I was able to compete in the race because, well think of it this way, I was able to do everything I ever did in life since going underwater and almost drowning in the Ohio River because a classmate friend of my older brothers walked out and nonchalantly pulled me up. I resurfaced coughing, shaking, and scared shitless. No one else saw what happened. Had he not been close I would have slid on down the drudged side of the river channel and drowned. I never went back in the water until I learned how to the swim at the YMCA back home a year later. I did put on a life jacket though before boarding the boat for a ride on the Ohio River.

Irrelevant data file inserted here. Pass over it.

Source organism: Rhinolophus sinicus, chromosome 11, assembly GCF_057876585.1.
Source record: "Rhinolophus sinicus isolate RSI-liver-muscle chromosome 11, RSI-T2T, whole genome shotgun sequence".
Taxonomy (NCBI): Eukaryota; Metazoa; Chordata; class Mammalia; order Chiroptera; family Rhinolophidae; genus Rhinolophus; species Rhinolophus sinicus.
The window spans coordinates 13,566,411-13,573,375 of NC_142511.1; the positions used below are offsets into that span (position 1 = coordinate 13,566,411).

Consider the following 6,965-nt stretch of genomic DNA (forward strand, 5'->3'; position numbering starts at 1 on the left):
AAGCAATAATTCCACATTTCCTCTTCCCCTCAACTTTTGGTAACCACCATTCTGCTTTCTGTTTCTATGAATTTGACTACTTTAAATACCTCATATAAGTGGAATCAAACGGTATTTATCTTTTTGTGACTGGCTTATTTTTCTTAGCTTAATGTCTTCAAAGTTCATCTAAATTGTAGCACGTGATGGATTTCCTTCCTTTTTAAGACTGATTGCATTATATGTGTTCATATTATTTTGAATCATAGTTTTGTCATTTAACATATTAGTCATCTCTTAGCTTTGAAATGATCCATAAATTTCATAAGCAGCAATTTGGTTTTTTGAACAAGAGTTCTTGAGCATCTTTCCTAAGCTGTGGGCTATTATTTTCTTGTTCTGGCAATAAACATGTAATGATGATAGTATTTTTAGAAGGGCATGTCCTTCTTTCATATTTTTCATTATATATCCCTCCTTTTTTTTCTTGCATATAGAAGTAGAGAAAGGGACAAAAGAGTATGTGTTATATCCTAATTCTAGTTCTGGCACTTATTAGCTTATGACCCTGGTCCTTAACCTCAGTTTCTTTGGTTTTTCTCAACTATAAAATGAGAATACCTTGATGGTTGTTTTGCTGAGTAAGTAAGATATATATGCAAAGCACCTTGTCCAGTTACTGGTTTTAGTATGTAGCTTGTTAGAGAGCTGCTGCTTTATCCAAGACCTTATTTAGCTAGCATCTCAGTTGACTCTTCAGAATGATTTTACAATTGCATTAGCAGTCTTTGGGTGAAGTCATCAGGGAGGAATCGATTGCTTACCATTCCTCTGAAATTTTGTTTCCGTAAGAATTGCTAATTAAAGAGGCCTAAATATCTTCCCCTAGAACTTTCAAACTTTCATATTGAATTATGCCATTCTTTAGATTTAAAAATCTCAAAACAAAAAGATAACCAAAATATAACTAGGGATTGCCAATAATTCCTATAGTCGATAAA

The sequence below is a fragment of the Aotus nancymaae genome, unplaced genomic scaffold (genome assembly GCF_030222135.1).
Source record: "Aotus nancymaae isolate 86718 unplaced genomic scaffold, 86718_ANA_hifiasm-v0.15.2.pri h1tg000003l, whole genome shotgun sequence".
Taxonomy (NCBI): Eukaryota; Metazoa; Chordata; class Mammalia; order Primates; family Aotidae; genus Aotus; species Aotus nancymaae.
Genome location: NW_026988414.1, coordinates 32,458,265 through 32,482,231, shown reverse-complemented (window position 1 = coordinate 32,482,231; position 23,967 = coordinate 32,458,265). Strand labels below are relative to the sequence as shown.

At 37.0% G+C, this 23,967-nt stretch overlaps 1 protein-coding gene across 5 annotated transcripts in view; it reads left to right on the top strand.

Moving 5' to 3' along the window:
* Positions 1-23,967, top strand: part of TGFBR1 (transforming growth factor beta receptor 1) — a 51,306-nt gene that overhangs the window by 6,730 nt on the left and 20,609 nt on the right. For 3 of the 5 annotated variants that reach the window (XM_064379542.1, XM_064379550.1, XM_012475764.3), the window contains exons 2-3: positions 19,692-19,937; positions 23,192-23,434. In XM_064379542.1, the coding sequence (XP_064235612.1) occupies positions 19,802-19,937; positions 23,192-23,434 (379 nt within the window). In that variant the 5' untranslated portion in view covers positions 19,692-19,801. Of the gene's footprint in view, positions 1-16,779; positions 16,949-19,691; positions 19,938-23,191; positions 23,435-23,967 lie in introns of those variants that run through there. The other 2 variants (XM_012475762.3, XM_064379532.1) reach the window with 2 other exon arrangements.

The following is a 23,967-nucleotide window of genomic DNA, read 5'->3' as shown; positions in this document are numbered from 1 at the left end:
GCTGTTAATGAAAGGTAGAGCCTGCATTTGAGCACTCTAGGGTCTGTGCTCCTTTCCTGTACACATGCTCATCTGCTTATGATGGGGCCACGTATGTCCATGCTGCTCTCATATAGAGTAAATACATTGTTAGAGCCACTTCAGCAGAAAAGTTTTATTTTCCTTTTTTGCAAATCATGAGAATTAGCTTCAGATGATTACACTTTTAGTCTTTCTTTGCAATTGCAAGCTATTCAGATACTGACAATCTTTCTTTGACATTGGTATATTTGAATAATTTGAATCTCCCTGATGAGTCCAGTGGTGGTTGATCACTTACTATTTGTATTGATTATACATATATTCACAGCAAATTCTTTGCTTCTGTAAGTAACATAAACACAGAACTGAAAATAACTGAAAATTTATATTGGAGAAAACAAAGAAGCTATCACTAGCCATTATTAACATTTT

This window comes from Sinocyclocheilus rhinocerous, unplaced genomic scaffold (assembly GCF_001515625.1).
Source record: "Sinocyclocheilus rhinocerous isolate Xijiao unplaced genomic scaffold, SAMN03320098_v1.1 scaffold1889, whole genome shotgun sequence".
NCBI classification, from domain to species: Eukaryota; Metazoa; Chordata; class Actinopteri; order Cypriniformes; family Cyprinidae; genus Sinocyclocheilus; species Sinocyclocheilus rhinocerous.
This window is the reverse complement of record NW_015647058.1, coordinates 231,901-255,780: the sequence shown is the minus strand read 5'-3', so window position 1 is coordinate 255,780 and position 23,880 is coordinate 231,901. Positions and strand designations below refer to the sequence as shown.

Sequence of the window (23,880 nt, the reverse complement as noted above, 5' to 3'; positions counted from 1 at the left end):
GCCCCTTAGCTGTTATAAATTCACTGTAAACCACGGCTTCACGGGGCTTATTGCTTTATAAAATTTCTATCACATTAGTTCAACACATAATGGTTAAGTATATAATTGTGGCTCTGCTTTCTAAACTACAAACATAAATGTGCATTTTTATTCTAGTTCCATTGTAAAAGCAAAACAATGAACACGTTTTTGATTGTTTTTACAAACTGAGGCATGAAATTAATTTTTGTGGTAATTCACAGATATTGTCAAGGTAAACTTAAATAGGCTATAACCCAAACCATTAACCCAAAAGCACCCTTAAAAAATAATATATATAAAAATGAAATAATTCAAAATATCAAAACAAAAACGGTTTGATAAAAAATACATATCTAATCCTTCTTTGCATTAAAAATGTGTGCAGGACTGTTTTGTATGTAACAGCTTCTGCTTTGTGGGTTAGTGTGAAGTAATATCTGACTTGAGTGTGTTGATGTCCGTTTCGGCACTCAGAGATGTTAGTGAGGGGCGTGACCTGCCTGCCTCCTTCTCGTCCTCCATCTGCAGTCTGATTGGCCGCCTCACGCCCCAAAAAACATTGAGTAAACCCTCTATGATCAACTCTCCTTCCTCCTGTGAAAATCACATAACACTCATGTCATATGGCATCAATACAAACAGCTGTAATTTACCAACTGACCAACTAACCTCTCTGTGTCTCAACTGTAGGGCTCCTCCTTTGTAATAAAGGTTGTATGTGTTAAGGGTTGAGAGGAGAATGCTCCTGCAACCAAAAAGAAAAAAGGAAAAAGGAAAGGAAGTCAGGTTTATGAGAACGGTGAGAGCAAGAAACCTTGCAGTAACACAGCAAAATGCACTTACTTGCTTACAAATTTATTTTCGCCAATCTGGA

Some fear still lingered in my mind for over 45 years. It changed a little over the years too. But getting ready for a non-wetsuit swim, in a muddy river, with a slightly scary memory took more effort than usual for the race. But I made it. I stood waiting on the riverbank for the wave to start. You could smell the river water. Definitely different than the ocean smell from two weeks earlier. And once the air horn sounded, we plunged into the river to get a taste of water different from the saltwater of the Atlantic or of the local tap water. Distinct but tolerable. The race was on and I was getting some additional swim speed from the downstream current. I left my fears behind and concentrated on the race in front of me.